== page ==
This year’s Yankees were never supposed to go anywhere. They were supposed to lay the foundation for a long rebuild. And, in the best baseball tradition, they consisted mostly of homegrown talent, young guys like Judge or Sánchez who were drafted young and allowed to grow into their power within the organization. And then, they started winning. Or, more accurately, then they started playing like true champions do, with confidence and clarity and poise. Their journey may end by the time you read these lines—as I write, the Yankees are tied 2-2 with the Cleveland Indians in the division series—but the beauty of this year will not soon be dimmed.

Which led me to a gut-wrenching conflict: Can I, in good faith, after so many years of gleefully chanting ditties I can’t possibly print in this family-friendly publication, turn around and cheer for these guys? I’ve never felt that desire before, even during the prime Jeter years, when each year seemed to bring on a new ring. What happened? Traub’s piece helped me make sense of my feelings.

“Fandom,” he writes, “of course, is a matter of tribal affiliation rather than moral calculus. I loved the Yankees because … I loved the Yankees. But fans also need to feel that their team deserves the love they shower on them. If your tribal loyalty and your moral sensibility diverge too far, you begin to find yourself feeling that the guys you’re beating are the ones who should be winning. Steinbrenner’s crusade to Make the Yankees Great Again only made fans who had stoically endured years of failure feel like victory was being bought at the expense of the qualities of spirit that make sports worth caring about.”

If your tribal loyalty and your moral sensibility diverge too far: This, for many of us, is what this moment in time is about. Some of us may be tribally loyal to the Republicans, yet morally unable to stomach the deprivations of the despicable commander in chief. Some of us may be of the left, yet are still sickened by its descent into the abyss of identity politics. Some of us may be gun nuts, yet stand uneasily with the NRA’s refusal to wage anything but a scorched-earth campaign against its enemies. Some of us may be critical of Israel, yet refuse to accept the vicious singling out of the Jewish state for all kinds of calumny. If there’s something clear in this extraordinarily murky moment in time, it’s that our tribal loyalties and our moral sensibilities are having a very rough patch in their relationship.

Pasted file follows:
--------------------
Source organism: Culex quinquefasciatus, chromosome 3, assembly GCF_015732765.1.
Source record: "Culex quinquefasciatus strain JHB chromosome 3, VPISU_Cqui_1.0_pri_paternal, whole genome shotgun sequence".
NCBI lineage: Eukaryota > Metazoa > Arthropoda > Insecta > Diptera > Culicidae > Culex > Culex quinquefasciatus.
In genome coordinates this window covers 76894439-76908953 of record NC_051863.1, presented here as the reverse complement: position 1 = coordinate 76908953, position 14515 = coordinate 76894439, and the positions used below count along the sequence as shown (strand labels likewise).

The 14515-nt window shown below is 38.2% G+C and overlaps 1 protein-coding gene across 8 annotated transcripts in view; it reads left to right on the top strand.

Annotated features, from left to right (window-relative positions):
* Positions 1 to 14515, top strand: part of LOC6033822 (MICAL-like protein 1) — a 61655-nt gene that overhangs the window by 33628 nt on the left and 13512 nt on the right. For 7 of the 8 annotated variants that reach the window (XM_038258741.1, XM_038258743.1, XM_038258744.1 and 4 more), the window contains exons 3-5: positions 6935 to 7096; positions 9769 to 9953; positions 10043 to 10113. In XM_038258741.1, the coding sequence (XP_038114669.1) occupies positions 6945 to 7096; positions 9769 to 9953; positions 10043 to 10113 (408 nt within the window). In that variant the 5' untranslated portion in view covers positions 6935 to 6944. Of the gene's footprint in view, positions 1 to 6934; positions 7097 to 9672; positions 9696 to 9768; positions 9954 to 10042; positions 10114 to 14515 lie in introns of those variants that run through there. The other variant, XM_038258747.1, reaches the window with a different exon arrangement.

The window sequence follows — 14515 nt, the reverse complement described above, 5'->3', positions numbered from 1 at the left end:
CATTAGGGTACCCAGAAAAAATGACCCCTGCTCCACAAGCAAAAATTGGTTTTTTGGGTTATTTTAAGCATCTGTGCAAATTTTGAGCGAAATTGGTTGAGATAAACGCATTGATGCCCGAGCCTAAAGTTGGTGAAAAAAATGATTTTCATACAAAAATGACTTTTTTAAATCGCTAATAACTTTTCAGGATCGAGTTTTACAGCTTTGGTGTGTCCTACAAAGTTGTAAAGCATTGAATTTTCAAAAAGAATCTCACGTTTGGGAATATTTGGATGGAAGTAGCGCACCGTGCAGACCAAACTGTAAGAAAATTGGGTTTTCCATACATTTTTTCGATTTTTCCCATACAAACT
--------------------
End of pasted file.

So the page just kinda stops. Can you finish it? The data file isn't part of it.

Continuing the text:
What to do about it? Some wise men and women argue that our fault lies not in ourselves but in our clans and that if we only abandon our primordial instinct to huddle around with like-minded humans we would truly transcend. That’s a touching sentiment, but it happens to go against more or less the entirety of human history. We are the people who pick sides, which is one reason why we love sports so much and why an earlier—and much wiser—president had it just right when he quipped that an atheist was a person who watched a Notre Dame-Southern Methodist University game and didn’t care who won.

But as the 2017 Yankees teach us so well, even as we pick sides and pledge our fidelity, we should keep an open mind and an open heart. When our side bumbles and stumbles and stinks, we should admit it. And when the other side rises and shines, we should give credit where due.

This week, I’ll be watching the playoffs wearing my brand-new Yankees cap. I’m still a Mets fan—some things are stronger than reason—but wearing the dark-blue-and-white is my small and symbolic step toward spiritual transcendence. If this country has any hope—and you can’t be an American and not believe mightily that it always does—it would likely gleam first on the pitcher’s mound or the 10-yard line or the paint. And I may not yet be ready to embrace my political adversaries, but I’m opening my heart to the young and inspired New York Yankees.


You can help support Tablet’s unique brand of Jewish journalism. Click here to donate today.

Liel Leibovitz is editor-at-large for Tablet Magazine and a host of its weekly culture podcast Unorthodox and daily Talmud podcast Take One. He is the editor of Zionism: The Tablet Guide.